The Jewish Eye
Shatterzone of Empires
Shatterzone of Empires
Coexistence and Violence in the German, Habsburg, Russian, and Ottoman Borderlands
Edited by Omer Bartov and Eric D. Weitz
Indiana University Press: Bloomington & Indianapolis: 2013
Reviewed by Anna Dogole - April 15, 2013
The interactions of the Prussian (and later German Empire), Habsburg, Russian and Ottoman empires often resulted in military conflicts with ethnic and political strife, as well as in economic and cultural sharing of supplies and ideas. In Shatterzone of Empires, the editors of this book, Omer Bartov and Eric D. Weitz, gathered together a vibrant assortment of essays that examine the borderlands between these disparate empires. This examination not only looks at the various conflicts that ensued between these super powers of the nineteenth and twentieth centuries, but also how the borderland regions were areas where national and cultural identities were in a constant state of flux - and what this meant for each empire, and the region as a whole.
Shatterzone of Empires aims to provided an analysis of the region as whole, while also looking at specific regional, ethnic, and religious conflicts in greater details, along with nonviolent interactions between the various peoples that lived along these border regions. There are twenty-six essays in this collection, along with an introductory essay that explains the purpose and goals of this text. A large number of essays in this collection examine how Jews along these border regions were perceived, and how various conflicts impacted their lives and movements. In total six of these essays focus almost exclusively on issues related to Jews living in the border regions, and many others touch upon Jewish issues within scope of broader issues.
One of the most important aspects of this studying this book is that it will expand upon your understanding of the various forces that eventually led to the collapse of the empires under discussion. In addition, all the essays in this collection meet the highest academic standards and levels of scholarship. Each essay includes detailed notes, and each was written by leading scholars in the area being examined. Five maps have also been included. In total, Shatterzone of Empires, provides readers, of every ilk, with a deep understanding of the region and the underlying conflicts that helped mold the various empires throughout the 19th and 20th centuries.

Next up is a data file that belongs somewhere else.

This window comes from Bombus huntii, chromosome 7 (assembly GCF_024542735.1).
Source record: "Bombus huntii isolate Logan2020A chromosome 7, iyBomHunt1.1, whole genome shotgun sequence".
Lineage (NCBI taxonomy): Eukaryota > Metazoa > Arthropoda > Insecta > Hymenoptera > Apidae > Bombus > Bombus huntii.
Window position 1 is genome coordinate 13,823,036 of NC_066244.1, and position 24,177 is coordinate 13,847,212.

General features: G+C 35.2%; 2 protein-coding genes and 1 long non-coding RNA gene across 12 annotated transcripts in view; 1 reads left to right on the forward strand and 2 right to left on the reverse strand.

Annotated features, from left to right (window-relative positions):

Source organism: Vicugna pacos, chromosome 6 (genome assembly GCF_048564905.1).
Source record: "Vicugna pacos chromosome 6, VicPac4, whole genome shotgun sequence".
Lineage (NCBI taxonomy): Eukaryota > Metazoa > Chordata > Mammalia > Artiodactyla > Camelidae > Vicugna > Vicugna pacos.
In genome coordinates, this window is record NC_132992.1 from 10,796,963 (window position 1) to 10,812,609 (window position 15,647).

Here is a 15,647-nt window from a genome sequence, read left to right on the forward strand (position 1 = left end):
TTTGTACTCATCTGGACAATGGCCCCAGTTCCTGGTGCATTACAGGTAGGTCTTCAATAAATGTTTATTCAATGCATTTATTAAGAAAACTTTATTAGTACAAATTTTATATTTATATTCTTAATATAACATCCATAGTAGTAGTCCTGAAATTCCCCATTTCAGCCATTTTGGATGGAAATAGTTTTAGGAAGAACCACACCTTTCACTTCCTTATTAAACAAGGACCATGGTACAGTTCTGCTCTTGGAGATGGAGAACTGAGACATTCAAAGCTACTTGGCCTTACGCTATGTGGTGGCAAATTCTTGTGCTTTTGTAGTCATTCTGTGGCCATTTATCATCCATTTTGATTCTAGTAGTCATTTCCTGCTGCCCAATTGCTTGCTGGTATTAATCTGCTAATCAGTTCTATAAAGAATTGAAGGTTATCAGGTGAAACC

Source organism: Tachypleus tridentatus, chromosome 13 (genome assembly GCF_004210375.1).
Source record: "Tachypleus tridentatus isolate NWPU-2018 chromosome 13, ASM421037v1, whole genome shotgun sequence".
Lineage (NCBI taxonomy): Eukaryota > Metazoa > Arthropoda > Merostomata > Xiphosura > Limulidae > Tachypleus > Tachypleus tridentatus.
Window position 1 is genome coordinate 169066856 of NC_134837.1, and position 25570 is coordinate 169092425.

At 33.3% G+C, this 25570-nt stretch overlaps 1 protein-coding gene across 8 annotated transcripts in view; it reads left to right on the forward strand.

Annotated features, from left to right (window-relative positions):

Shatterzone of Empires is essential reading for students of European history and Imperial Studies, of Jewish and minority history, as well as those interested in war studies. Each essay is self-contained, giving you the option of reading the essays in order, or you can skip around reading any topic that strike your interest.
The essays are organized into five sections:
The following sampling of the essay titles will give you an idea of the board scope of this volume:
- Imagining the Borderlands
- Imperial Borderlands
- Nationalizing the Borderlands
- Violence on the Borderlands
- Ritual, Symbolism, and Identity
- The Traveler's View of Central Europe: Gradual Transitions and Degrees of Difference in European Borderlands, by Larry Wolff.
- Between Empire and Nation State: Outline for a European Contemporary History of the Jews, 1750-1950, by Dan Diner.
- Marking National Space on the Habsburg Austrian Borderlands, 1880-1918, by Pieter M. Judson.
- Germany and the Ottoman Borderlands: The Entwining of Imperial Aspirations, Revolution, and Ethnic Violence, by Eric D. Weitz.
- A Strange Case of Antisemitism: Ivan Franko and the Jewish Issue, by Yaroslav Hrytsak.
- The Young Turks and the Plans for the Ethnic Homogenization of Anatolia, by Taner Akçam.
- Paving the Way for Ethnic Cleansing: Eastern Thrace during the Balkan Wars (1912-1913) and Their Aftermath, by Eyal Ginio.
- A "Zone of Violence": The Anti-Jewish Pogroms in Eastern Galicia in 1914-1915 and 1941, by Alexander V. Prusin.
- National Modernism in Post-Revolutionary Society: The Ukrainian Renaissance and Jewish Revival, 1917-1930, by Myroslav Shkandrij.
- Caught in Between: Border Regions in Modern Europe, by Philipp Ther.
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- Jewish Women in Fin de Sièle Vienna, by Alison Rose.
The history of Jewish women in Fin de Sièle Vienna, detailing the cultural, religious, and political life of Viennese Jewish women from 1890-1914.
- A Lethal Obsession: Anti-Semitism from Antiquity to the Global Jihad, by Robert S. Wistrich.
A masterful and detailed analysis of the rise and spread of the new, global antisemitism, and the threat that it poses not only for Jews, but for the world as a whole. Wistrich also examines the origins of antisemitism and the various forms that it has taken through the ages.
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